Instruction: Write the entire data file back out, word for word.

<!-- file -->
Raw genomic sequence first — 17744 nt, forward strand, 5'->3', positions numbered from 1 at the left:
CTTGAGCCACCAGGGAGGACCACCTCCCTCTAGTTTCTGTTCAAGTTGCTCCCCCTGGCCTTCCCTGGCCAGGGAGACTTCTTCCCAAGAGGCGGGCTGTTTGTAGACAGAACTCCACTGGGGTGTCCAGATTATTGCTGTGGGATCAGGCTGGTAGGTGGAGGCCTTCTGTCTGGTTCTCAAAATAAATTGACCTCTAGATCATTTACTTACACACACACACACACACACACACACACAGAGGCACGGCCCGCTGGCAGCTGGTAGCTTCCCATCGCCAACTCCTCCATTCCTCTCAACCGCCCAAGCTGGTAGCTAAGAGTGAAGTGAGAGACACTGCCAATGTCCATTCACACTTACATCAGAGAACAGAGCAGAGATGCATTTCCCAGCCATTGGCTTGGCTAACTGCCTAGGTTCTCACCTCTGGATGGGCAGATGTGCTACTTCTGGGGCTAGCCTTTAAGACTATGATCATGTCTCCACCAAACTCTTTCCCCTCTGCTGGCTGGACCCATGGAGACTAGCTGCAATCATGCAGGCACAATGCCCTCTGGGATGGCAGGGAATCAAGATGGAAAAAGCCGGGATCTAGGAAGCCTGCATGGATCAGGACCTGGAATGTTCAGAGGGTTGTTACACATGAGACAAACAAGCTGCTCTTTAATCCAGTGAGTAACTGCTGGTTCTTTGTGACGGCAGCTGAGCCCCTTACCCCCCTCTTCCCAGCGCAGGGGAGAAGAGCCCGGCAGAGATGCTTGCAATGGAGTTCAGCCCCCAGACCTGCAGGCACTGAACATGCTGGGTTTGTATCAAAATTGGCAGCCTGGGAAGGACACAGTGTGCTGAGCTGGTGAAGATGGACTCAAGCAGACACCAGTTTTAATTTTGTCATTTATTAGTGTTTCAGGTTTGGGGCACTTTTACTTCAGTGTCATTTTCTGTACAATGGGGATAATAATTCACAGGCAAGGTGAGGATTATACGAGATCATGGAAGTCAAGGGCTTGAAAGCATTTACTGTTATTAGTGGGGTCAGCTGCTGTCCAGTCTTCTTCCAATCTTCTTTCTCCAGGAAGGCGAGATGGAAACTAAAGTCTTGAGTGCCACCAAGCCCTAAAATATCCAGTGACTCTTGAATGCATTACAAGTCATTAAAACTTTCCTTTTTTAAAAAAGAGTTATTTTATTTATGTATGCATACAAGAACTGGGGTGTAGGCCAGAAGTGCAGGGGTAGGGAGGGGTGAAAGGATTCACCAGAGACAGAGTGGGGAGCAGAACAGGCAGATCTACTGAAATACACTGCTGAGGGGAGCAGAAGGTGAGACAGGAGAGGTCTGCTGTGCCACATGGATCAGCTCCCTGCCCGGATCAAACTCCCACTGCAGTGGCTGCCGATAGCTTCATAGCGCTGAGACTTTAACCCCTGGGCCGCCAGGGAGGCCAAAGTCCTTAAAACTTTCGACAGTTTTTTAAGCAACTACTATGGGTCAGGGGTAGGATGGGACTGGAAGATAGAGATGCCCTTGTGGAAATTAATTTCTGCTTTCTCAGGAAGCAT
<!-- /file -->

Raw genomic sequence first — 17744 nt, forward strand, 5'->3', positions numbered from 1 at the left:
CTTGAGCCACCAGGGAGGACCACCTCCCTCTAGTTTCTGTTCAAGTTGCTCCCCCTGGCCTTCCCTGGCCAGGGAGACTTCTTCCCAAGAGGCGGGCTGTTTGTAGACAGAACTCCACTGGGGTGTCCAGATTATTGCTGTGGGATCAGGCTGGTAGGTGGAGGCCTTCTGTCTGGTTCTCAAAATAAATTGACCTCTAGATCATTTACTTACACACACACACACACACACACACACACAGAGGCACGGCCCGCTGGCAGCTGGTAGCTTCCCATCGCCAACTCCTCCATTCCTCTCAACCGCCCAAGCTGGTAGCTAAGAGTGAAGTGAGAGACACTGCCAATGTCCATTCACACTTACATCAGAGAACAGAGCAGAGATGCATTTCCCAGCCATTGGCTTGGCTAACTGCCTAGGTTCTCACCTCTGGATGGGCAGATGTGCTACTTCTGGGGCTAGCCTTTAAGACTATGATCATGTCTCCACCAAACTCTTTCCCCTCTGCTGGCTGGACCCATGGAGACTAGCTGCAATCATGCAGGCACAATGCCCTCTGGGATGGCAGGGAATCAAGATGGAAAAAGCCGGGATCTAGGAAGCCTGCATGGATCAGGACCTGGAATGTTCAGAGGGTTGTTACACATGAGACAAACAAGCTGCTCTTTAATCCAGTGAGTAACTGCTGGTTCTTTGTGACGGCAGCTGAGCCCCTTACCCCCCTCTTCCCAGCGCAGGGGAGAAGAGCCCGGCAGAGATGCTTGCAATGGAGTTCAGCCCCCAGACCTGCAGGCACTGAACATGCTGGGTTTGTATCAAAATTGGCAGCCTGGGAAGGACACAGTGTGCTGAGCTGGTGAAGATGGACTCAAGCAGACACCAGTTTTAATTTTGTCATTTATTAGTGTTTCAGGTTTGGGGCACTTTTACTTCAGTGTCATTTTCTGTACAATGGGGATAATAATTCACAGGCAAGGTGAGGATTATACGAGATCATGGAAGTCAAGGGCTTGAAAGCATTTACTGTTATTAGTGGGGTCAGCTGCTGTCCAGTCTTCTTCCAATCTTCTTTCTCCAGGAAGGCGAGATGGAAACTAAAGTCTTGAGTGCCACCAAGCCCTAAAATATCCAGTGACTCTTGAATGCATTACAAGTCATTAAAACTTTCCTTTTTTAAAAAAGAGTTATTTTATTTATGTATGCATACAAGAACTGGGGTGTAGGCCAGAAGTGCAGGGGTAGGGAGGGGTGAAAGGATTCACCAGAGACAGAGTGGGGAGCAGAACAGGCAGATCTACTGAAATACACTGCTGAGGGGAGCAGAAGGTGAGACAGGAGAGGTCTGCTGTGCCACATGGATCAGCTCCCTGCCCGGATCAAACTCCCACTGCAGTGGCTGCCGATAGCTTCATAGCGCTGAGACTTTAACCCCTGGGCCGCCAGGGAGGCCAAAGTCCTTAAAACTTTCGACAGTTTTTTAAGCAACTACTATGGGTCAGGGGTAGGATGGGACTGGAAGATAGAGATGCCCTTGTGGAAATTAATTTCTGCTTTCTCAGGAAGCAT